Tuesday, October 19, 2010

VMWare and Virtual PC: Playing Age of Empires on Windows 7

Recently, I decided to install Age of Empires on my computers.  The game came up in a conversation with someone who periodically hosts AOE parties.  Anyway, it was one of the few PC games I played growing up, and also one that my wife used to play.  When I got home, I discovered that, indeed, I did still have the original discs for Age of Empires, the Age of Kings Expansion, and Age of Emprires II.  I believe my sister salvaged them for me from the boxes left when my parents moved from a house to an apartment.

In any case, I had the software that I needed, so I installed it on my wife's PC running Windows XP.  That done, I had a couple of old PCs running Windows 2000, but those are on the same KVM with my wife's PC, so they couldn't be used for multi-player.  The problem was Windows 7.  I had heard that it wouldn't be pretty (you have to shut down Explorer to play), so I decided to virtualize.  That way, I wouldn't need to give up any part of Windows 7, even Aero, and it would run seamlessly.

I had used VMWare before, so that's what I started with.  VMWare Player is free to download, and so I did.  The installation went pretty smoothly.  I chose to install the option to install the OS using the VMWare wizard, which turned out to be a problem later on when I had to manually eject the virtual floppy drive in order to be able to install VMWare Tools (VMWare thought that the OS installation wasn't complete, when it was.)  Next time, I'll choose the option to install the OS after creating a blank virtual machine.

After installing the OS (I used the original XP that came with my laptop), I updated to SP3, and then had Windows Update install all of the latest patches.  Once everything was updated, I installed the Age of Empires games and applied the appropriate patches.  I also created a small subset in my list of software suitable for a minimalist virtual machine. 

After that, I was good to go, so my wife and I fired up the game and played a few matches.  We had to brush up on our skills first, but it didn't take us long to get back into the swing of things.

I used Bridged mode for networking, but even so, I had to disable Windows Firewall on the XP VM in order to host an AOE game, even after creating a firewall exception, and expanding it to the whole subnet.

Of course, it wasn't perfect.  Even though I had VMWare Tools installed, the mouse was a bit unresponsive, and VMWare Player tends to release the mouse if you cross the edge of the screen.  For this reason, and because I also wanted to try another option for virtualization that I hadn't used before, I decided to also try out Virtual PC. 

It took some doing to find the download link for the latest version of Virtual PC.  I think that Microsoft doesn't want anyone running Windows 7 Home Premium (which is what I have on my laptop) to find the file.  I kept being redirected to Microsoft Virtual PC 2007, which is the appropriate version if your host operating system is Windows XP or Vista, or to upgrade to Windows 7 Professional or Ultimate.  I finally found the right link for Windows Virtual PC, which only supports Windows 7 as a host OS.  This is also the basis of Windows 7's Windows XP Mode.  Indeed, when I installed Windows Virtual PC on my Windows 7 Home Premium, it created a link in the Start Menu for Windows XP Mode.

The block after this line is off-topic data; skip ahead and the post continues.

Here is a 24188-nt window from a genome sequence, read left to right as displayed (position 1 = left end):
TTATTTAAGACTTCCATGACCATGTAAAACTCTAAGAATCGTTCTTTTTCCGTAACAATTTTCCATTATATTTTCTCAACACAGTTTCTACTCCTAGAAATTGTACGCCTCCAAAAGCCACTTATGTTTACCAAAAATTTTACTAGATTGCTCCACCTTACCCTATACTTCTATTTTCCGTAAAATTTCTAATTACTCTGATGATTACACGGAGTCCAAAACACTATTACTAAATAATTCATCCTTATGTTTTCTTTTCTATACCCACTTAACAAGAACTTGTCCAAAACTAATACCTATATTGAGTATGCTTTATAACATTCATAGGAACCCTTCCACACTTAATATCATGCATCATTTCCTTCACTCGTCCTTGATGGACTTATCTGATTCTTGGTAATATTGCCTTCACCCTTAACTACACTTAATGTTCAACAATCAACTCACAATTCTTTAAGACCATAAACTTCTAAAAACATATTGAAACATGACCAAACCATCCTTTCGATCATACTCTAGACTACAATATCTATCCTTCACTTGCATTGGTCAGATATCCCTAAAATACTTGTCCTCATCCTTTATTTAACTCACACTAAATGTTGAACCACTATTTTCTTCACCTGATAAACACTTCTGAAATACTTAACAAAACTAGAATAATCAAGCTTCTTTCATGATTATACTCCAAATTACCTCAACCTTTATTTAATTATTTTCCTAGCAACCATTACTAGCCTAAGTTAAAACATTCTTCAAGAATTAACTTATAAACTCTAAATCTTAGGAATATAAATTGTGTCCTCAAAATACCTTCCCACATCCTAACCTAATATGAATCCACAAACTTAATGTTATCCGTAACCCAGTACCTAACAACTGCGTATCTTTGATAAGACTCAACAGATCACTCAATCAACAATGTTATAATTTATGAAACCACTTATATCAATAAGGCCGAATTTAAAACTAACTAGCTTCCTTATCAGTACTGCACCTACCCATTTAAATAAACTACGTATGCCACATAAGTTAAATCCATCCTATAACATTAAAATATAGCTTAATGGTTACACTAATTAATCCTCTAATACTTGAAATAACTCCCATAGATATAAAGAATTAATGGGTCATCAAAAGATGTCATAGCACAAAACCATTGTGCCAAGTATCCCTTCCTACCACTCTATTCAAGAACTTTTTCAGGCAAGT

The link doesn't work (it only displays a message that it won't work in this edition of Windows), and the only other item in the Windows Virtual PC start menu folder opens a folder.  At first, I couldn't figure out how to create a virtual machine in this folder, but then I noticed the bar at the top of the folder window.  When I created a new virtual machine, it stored only a small data file in that folder, with the virtual disk files buried out of sight in my hidden AppData folder.  This approach is different from that of VMWare, and it reflects the fact that Microsoft does not expect me to move this VM, back it up, or access its underlying files.  It's supposed to "just work", and I'm supposed to treat this small VMCX file as a proxy for the whole VM.  With VMWare, I can easily move or back up the VM by moving or copying the folder containing all of its files: to a different drive, or even a different machine. 

Windows Virtual PC with the Integration Tools installed has almost perfect mouse movement, which is essential for playing a real-time strategy game such as AOE.  It wasn't difficult to get used to hitting Ctrl+Alt+Left to escape input capture, instead of VMWare's Ctrl+Alt.

I do have a license for Windows 7 Ultimate, so I would like to check out Windows XP Mode.  However, this license is currently installed on our living room media PC.  It will take a few hours to set up, so it will probably have to be a free afternoon on a weekend.  If I installed the key currently on my laptop on the media PC, I might be able to use "Anytime Upgrade" to install the newly-unused Ultimate key to my laptop without doing a re-install.  We'll see.

1 comment:

  1. Try the same with Age of Empires III and play in ESO!